The Israel Antiquities Authority (IAA) has established that during the years 2002-2012 artifacts from throughout the Middle East were being smuggled through the UAE via London or another European country to Israel, where they could be sold legally as non-Israeli cultural property and receive a valid Israeli export licence. The IAA successfully lobbied for a change in Israeli customs law enacted in 2012 that now requires all imported cultural objects to be accompanied by legitimate export documentation from the appropriate country of origin. The IAA believes this new law has ended the trade through the UAE to Israel. The conspiracy documented here between two Israeli dealers, a UAE dealer, and two other unnamed individuals looks to have been part of this larger operation, with the material shipped directly to the US instead of through London to Israel. The IAA’s knowledge of this operation suggests it would have relevant information about the various actors, but not that any offence would have been committed inside Israel itself. Perhaps the relevant jurisdiction for a criminal prosecution would be the UAE, provided the present whereabouts of the potential offenders are known, which again is not certain. Perhaps a joint investigation between Israel, Iraq, the UAE and the US would result in some convictions, but such collaboration seems highly unlikely in the present political circumstances. In other words, the likely perpetrators of any criminal acts involved in acquiring and selling Iraqi artifacts to Hobby Lobby seem safely immune from any law enforcement response.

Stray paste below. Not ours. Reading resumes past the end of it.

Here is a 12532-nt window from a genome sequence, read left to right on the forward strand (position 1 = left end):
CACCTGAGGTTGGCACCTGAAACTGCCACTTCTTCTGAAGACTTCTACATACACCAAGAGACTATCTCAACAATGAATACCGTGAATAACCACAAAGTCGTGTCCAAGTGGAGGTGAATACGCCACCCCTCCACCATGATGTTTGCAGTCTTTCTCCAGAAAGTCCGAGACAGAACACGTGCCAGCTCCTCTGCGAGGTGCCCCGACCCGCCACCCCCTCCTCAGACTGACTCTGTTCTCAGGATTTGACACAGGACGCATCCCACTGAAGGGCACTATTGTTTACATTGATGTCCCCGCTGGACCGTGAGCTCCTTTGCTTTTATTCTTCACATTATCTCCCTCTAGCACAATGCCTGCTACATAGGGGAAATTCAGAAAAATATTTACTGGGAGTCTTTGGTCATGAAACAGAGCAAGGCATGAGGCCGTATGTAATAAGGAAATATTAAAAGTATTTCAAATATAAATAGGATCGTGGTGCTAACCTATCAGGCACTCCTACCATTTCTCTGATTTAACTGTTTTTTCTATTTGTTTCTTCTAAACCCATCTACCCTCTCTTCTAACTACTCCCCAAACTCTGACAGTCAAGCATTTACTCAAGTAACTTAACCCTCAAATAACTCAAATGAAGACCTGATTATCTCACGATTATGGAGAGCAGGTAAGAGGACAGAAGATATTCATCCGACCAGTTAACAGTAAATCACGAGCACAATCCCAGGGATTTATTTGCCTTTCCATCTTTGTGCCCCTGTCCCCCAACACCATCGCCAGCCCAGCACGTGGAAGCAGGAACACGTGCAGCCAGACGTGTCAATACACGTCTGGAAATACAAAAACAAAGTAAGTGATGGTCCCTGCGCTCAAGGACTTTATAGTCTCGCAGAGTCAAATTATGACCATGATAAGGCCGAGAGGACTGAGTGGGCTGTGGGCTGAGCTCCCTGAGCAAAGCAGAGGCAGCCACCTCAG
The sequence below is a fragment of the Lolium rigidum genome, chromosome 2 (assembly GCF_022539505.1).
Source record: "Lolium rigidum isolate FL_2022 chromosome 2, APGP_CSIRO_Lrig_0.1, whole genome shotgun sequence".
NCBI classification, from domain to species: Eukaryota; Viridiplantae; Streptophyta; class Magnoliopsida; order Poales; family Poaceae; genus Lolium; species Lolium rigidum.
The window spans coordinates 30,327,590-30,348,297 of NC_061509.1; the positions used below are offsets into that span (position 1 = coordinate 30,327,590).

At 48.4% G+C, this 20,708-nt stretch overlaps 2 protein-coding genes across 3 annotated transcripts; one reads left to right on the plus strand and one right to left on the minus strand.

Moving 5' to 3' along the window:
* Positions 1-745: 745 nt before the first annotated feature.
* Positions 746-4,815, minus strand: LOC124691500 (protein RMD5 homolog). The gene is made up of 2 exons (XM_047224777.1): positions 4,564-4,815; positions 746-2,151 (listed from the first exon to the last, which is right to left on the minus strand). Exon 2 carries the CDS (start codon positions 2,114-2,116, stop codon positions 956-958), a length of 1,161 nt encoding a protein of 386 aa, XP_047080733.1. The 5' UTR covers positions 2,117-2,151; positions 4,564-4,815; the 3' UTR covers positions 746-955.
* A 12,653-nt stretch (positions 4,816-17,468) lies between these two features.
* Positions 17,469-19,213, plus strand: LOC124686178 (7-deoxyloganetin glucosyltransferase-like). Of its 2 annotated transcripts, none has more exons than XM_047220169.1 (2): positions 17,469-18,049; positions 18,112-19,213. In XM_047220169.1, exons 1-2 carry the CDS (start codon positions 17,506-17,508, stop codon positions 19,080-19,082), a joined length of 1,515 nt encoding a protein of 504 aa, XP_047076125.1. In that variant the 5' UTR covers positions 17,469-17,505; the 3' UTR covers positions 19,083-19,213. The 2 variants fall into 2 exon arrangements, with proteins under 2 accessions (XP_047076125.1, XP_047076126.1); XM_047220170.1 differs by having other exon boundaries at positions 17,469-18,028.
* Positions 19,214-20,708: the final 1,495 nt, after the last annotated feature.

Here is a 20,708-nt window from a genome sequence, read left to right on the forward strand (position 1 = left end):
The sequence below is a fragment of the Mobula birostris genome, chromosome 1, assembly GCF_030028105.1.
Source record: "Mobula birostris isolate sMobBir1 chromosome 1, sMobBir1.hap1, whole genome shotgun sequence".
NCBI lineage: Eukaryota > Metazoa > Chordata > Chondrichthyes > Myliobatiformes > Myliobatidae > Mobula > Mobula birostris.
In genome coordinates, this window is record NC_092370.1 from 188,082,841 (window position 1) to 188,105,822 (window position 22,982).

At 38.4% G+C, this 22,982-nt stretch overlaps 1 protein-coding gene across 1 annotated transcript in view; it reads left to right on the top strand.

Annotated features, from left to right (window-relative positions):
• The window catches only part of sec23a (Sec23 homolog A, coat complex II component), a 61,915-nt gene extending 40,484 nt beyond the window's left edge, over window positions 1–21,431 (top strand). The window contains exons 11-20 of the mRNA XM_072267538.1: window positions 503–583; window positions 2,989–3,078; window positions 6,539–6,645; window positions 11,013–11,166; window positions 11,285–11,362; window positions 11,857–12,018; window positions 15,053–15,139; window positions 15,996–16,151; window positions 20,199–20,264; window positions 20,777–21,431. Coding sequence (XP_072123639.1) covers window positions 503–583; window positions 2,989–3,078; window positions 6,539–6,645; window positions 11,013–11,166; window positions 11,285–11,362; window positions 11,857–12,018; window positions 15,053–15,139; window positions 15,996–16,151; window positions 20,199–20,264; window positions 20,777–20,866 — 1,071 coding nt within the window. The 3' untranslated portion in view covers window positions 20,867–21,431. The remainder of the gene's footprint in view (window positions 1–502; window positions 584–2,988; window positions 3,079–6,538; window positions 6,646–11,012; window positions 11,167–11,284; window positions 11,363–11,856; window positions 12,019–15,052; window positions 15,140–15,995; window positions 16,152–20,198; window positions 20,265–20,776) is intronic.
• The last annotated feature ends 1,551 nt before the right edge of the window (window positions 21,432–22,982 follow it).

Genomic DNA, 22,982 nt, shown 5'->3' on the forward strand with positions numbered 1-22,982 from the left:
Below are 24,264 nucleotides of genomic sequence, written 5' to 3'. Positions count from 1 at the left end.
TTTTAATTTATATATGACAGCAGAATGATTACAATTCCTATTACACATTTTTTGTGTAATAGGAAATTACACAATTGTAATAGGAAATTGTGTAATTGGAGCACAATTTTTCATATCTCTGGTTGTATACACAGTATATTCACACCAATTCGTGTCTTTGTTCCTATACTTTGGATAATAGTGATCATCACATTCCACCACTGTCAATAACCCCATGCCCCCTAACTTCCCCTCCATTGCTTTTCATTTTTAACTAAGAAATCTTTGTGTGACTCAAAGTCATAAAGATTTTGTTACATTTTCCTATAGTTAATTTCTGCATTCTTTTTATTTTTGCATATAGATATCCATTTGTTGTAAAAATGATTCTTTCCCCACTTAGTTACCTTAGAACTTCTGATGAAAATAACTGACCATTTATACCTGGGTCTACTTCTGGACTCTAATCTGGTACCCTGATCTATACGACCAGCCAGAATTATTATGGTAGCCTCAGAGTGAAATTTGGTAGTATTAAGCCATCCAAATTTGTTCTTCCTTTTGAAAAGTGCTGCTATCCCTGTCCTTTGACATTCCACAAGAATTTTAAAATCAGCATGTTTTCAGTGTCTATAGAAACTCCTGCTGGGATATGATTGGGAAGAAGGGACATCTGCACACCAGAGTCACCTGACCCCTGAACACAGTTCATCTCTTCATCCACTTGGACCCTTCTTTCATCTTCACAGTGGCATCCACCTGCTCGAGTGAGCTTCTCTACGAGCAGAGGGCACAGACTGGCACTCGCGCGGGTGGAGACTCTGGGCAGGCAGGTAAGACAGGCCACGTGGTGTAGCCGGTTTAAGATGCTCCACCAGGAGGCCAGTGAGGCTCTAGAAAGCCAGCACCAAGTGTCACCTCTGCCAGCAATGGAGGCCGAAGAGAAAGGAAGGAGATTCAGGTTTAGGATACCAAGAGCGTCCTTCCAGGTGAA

Individual innocence but collective guilt?